I went on Facebook this morning to check the address of the place I'm meeting tonight at with a friend. Twenty minutes later, I still didn't have it written in my agenda, but I saw a cute dog cafe video, checked the best places where to travel with kids (I don't have kids), read a story about a new women-only taxi app, and got jealous discovering that someone will be speaking at a conference I hoped to speak at. Then something distracted me from my laptop, and when I got back to it, I couldn't remember why I had opened the Facebook in the first instance, but felt that I haven't accomplished much in my life.
Yes, these things happen even to me, although I professionally help people spend their online time more consciously. It shouldn't therefore come as a surprise that nearly seven million Brits feel depressed when using social media, according to the recent research by Opinium UK.
We can experience an ongoing stress from the negative or sad news, or constantly compare ourselves to more successful or luckier friends who go on amazing holidays, move countries for awesome jobs and purchase expensive properties. We obviously know that social media represents an idealized version of people's lives, but still can't help envying them. In fact, a few years ago German researchers found that the main motivation of people going on Facebook was to get social gains in reputation and improve their social status. In other words, comparison is inevitable.
We all need a mental diet
The main problem with Twitter or Facebook is that we don't really have any control over what kind of information is thrown at us when we log on.
Imagine you popped into a restaurant for a quick lunch with colleagues, and together with a healthy tuna salad you've asked for, your waiter brings crisps with fat salsa on the house. Your colleagues start eating them and invite you to join. You didn't want crisps, you wanted your healthy salad, but you feel tempted to try a bit, and long and behold an hour later you realize you have eaten a whole set of junk food, and your salad is only half-finished.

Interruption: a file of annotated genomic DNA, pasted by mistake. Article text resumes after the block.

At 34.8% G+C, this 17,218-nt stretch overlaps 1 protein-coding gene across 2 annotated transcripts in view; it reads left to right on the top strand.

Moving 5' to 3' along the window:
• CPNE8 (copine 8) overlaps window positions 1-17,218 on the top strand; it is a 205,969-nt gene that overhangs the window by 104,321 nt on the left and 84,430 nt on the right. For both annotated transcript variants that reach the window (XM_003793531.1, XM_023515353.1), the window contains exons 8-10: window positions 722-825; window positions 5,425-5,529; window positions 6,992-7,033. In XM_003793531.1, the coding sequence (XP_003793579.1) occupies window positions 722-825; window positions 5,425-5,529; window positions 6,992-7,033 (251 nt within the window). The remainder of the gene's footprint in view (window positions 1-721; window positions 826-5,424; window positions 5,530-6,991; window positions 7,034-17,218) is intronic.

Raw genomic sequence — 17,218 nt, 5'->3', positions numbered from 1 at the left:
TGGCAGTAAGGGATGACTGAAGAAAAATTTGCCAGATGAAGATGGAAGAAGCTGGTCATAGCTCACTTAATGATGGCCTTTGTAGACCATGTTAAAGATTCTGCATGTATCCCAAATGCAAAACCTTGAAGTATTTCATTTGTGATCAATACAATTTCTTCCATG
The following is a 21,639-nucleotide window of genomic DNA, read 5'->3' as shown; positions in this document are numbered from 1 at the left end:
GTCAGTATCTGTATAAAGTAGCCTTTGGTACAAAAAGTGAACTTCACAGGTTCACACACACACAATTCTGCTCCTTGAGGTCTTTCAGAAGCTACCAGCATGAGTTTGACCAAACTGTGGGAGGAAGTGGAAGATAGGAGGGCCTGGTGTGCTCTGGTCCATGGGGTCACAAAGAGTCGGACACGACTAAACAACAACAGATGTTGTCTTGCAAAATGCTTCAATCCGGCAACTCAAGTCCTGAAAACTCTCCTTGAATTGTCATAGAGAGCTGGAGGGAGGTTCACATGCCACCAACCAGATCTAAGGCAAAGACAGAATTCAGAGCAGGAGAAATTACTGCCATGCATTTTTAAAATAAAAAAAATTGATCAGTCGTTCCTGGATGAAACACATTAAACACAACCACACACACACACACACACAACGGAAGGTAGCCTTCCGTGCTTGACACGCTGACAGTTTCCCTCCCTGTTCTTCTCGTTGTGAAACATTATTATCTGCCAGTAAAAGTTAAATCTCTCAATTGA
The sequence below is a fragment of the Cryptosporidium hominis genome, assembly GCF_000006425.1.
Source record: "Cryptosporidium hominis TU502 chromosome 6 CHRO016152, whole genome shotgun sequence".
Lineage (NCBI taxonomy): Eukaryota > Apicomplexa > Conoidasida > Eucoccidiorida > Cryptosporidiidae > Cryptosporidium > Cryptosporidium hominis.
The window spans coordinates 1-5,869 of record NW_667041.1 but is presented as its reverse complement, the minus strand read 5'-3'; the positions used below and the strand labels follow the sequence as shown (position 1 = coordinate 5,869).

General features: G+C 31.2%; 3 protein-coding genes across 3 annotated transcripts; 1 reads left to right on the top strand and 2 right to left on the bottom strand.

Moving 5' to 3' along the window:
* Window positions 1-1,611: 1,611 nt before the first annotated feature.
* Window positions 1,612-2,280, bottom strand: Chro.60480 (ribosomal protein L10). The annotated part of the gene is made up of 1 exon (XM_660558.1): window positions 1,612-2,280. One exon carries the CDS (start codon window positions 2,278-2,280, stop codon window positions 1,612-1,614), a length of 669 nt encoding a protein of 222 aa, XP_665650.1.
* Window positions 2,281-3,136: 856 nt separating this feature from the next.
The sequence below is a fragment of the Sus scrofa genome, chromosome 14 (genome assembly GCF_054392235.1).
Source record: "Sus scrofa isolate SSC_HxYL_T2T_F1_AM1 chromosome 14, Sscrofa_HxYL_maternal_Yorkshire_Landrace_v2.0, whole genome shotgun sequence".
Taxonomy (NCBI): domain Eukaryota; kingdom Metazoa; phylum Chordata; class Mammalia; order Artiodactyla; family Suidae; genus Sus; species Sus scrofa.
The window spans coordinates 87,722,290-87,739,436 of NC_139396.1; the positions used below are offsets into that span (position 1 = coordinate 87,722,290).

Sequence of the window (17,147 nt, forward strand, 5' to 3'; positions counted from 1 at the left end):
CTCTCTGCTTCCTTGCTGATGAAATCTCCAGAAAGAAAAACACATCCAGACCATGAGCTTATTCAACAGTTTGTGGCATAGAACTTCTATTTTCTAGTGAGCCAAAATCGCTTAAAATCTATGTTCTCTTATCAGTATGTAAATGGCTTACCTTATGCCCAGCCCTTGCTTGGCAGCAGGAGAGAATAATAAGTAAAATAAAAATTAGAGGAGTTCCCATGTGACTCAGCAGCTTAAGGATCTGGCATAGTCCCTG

The chemistry of food or information consumption is similar. Our body is wired to find sugary or fatty foods tastier, as it is to find discovering new information and social recognition appealing (these are all sources of a "cheap" dopamine, a hormone of pleasure). If you are presented with a choice of an apple or a chocolate brownie (or reading a Facebook post), you'd eat the latter first, unless you have an incredibly strong will power or gastritis. It doesn't mean, however, that all your diet should be made of chocolate brownies.
Luckily for our physical bodies, our society supports healthy eating, and we have some control over how much and what we eat. On social media, however, we have no control over what we "eat" or see (no equivalent of a menu to order from). Even worse, most of us feel the social pressure to use social media (according to 56% of the respondents), but there are no social norms around how much is too much. As a result, by being on social media we overfeed ourselves with various emotions we have no control over. As we don't give ourselves time to digest them, this leads to depression and anxiety.
Healthy social media habits
If you are not part of 10% of the population who simply cannot log off social media (which is a mental health issue and requires an adequate treatment), but simply want to have a healthier relationship with it, the following three rules will help.
First, realize that social media is an analogue of a chocolate brownie. Too many of them will upset your stomach and figure. Too much of social media will make you anxious, unable to concentrate and full of self-doubt. Set the limits of how many minutes (hours) you use it per day, and use a blocking app (GetFocusd, Antisocial, Freedom - there are a few) to prevent access to it the rest of the time. Or use social media scheduling tools like Hootsuite if using it for work.
Second, never go on social media when tired. When we are tired, the part of our brain responsible for self-control does not work, and so you cannot decide when to stop and how much time you are spending there, or to understand emotions arising from reading various posts.
Third, when you are on social media, be active - do not mindlessly scroll through the news (this is proven to cause depression), but rather actively comment and engage with people. Be truly social, and this will pay off.
This post originally appeared on Consciously Digital blog. Sign up for our newsletters to get free tips on tech life balance!